A LETTER TO FIDEL
The politics and business of Cuba. Ed.
A conservative Grenadian businessmen said not only businessmen but “even the rocks” were behind the Peoples Revolutionary Government of Grenada. He said revolutionaries, like one comrade ministers, drove around in his big air-conditioned car with his windows rolled up.
“We waited and waited and nothing happened.” He said.
The products and prices advertised in the communist publications: Pravada, Granma, Prensa Latina and the Militant were interesting and Barbadian businessmen were behind business with Cuba. In answer to queries, Cubana’s manager, introduced a Cuban, who tried unsuccessfully to do business on the island amongst a section of businessmen.
“You are the only one of them that ever paid a fare to Cuba.” The Cubana manager said.
Cubana flew once every two weeks to Cuba. We travelled on the same flight and on our arrival at Jose Marti airport he introduced the director of classical music, who in term introduced his brother. Cuban immigration stamped a piece of paper and placed it in my passport. European Plan at the Hotel Vedado in Havana was inexpensive. Left-wing contacts were happy to do anything but function. Social hostesses at the hotel to whom requests to be connected to the Ministry of Trade had to be routed because there was no dial direct were reluctant to get in touch with the ministry. Neither a Cuban trying to do business nor the ministry returned my call. After days of slammed telephones one broke and I walked from the hotel to the Ministry of Trade, rang the bell of the closed door and shouted only then did action arrive and samples appeared.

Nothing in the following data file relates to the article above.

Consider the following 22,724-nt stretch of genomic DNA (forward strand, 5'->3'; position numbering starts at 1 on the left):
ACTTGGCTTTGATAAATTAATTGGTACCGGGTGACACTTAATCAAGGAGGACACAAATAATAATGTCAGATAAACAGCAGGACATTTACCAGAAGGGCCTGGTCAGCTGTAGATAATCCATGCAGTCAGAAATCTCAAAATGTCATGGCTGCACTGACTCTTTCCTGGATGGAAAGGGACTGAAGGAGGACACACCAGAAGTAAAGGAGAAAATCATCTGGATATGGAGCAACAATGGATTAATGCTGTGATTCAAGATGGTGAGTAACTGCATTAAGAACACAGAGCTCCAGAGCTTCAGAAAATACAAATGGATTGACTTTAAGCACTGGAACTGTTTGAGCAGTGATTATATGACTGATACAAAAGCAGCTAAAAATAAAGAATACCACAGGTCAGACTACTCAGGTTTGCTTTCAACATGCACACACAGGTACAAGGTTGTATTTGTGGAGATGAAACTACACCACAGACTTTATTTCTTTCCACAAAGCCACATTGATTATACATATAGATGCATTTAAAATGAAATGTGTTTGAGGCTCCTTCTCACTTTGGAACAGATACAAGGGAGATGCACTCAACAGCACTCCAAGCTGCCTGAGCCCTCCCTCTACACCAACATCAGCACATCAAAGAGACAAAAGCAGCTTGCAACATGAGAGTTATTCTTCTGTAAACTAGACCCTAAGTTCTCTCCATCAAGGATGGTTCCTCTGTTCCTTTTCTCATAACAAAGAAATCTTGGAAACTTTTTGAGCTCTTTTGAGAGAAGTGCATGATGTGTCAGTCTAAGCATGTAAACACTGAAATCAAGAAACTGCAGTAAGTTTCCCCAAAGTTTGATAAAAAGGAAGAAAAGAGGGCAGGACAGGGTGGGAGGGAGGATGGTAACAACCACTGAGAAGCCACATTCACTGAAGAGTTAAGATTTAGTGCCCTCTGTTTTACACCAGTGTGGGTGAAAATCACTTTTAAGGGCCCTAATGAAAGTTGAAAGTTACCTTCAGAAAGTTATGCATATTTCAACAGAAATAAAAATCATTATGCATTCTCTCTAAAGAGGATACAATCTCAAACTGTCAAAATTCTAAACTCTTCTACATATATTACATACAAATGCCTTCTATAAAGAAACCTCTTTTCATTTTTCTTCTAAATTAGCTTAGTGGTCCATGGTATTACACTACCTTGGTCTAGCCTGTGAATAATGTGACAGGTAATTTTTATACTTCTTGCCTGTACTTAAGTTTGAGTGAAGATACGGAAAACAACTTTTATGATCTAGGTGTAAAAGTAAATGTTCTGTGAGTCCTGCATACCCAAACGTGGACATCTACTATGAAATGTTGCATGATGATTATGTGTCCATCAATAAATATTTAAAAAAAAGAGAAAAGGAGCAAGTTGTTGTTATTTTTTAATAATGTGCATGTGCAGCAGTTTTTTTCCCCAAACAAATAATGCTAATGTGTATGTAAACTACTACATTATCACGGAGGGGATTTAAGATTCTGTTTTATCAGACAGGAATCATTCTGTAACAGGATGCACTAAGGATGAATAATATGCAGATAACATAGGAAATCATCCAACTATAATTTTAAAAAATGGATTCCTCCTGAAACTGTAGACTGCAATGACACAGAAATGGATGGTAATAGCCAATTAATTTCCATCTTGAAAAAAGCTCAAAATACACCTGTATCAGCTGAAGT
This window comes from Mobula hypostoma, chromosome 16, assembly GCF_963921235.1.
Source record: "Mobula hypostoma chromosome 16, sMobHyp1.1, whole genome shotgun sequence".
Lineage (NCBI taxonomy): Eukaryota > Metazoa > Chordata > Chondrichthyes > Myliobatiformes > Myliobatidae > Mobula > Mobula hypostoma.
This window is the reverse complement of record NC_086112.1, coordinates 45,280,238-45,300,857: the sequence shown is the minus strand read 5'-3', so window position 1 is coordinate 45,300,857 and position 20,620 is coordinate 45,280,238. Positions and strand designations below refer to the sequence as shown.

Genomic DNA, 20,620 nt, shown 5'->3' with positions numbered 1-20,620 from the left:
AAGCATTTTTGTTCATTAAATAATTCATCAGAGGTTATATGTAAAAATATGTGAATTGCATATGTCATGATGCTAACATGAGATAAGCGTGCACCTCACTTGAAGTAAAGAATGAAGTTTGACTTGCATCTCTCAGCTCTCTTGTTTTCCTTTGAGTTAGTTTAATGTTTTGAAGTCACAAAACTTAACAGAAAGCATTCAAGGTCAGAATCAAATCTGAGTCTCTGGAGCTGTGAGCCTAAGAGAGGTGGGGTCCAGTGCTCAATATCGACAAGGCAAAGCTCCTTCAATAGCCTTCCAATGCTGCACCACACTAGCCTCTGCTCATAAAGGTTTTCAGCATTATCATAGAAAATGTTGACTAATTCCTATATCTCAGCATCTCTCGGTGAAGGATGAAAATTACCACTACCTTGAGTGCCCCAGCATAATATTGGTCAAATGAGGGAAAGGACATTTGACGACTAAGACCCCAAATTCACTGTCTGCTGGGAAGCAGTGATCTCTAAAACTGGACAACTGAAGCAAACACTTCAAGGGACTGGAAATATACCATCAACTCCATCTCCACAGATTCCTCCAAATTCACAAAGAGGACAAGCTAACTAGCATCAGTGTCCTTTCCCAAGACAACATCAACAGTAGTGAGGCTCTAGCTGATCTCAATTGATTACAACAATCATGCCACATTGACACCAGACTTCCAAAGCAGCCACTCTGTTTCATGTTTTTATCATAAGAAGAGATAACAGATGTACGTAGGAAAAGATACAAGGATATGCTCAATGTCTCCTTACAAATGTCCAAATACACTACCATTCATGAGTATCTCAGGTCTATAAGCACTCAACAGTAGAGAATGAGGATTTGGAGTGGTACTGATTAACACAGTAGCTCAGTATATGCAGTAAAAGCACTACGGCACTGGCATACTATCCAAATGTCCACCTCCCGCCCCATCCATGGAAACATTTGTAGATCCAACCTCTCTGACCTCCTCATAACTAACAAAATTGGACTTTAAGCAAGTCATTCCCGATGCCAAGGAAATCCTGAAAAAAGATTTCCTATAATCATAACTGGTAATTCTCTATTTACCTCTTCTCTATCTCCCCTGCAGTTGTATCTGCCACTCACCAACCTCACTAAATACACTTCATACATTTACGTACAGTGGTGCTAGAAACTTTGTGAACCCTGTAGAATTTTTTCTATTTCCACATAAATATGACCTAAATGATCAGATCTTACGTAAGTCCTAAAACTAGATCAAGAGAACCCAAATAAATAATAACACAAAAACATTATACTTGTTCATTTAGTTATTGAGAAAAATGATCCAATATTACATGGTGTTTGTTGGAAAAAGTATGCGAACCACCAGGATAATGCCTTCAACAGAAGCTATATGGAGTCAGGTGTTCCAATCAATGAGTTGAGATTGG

As a commission agent for Cuban trade orders to fill a boat were secured. A Cuban ship arrived with no money and wanted merchants to pay up front for their stock sight unseen. When merchants refused there was no money to pay dock, handling or off loading charges and other expenses. I lent $30,000.00. My bank manager was set against the loan; I saw her thinking as part of the cynicism of capital The boat came three times.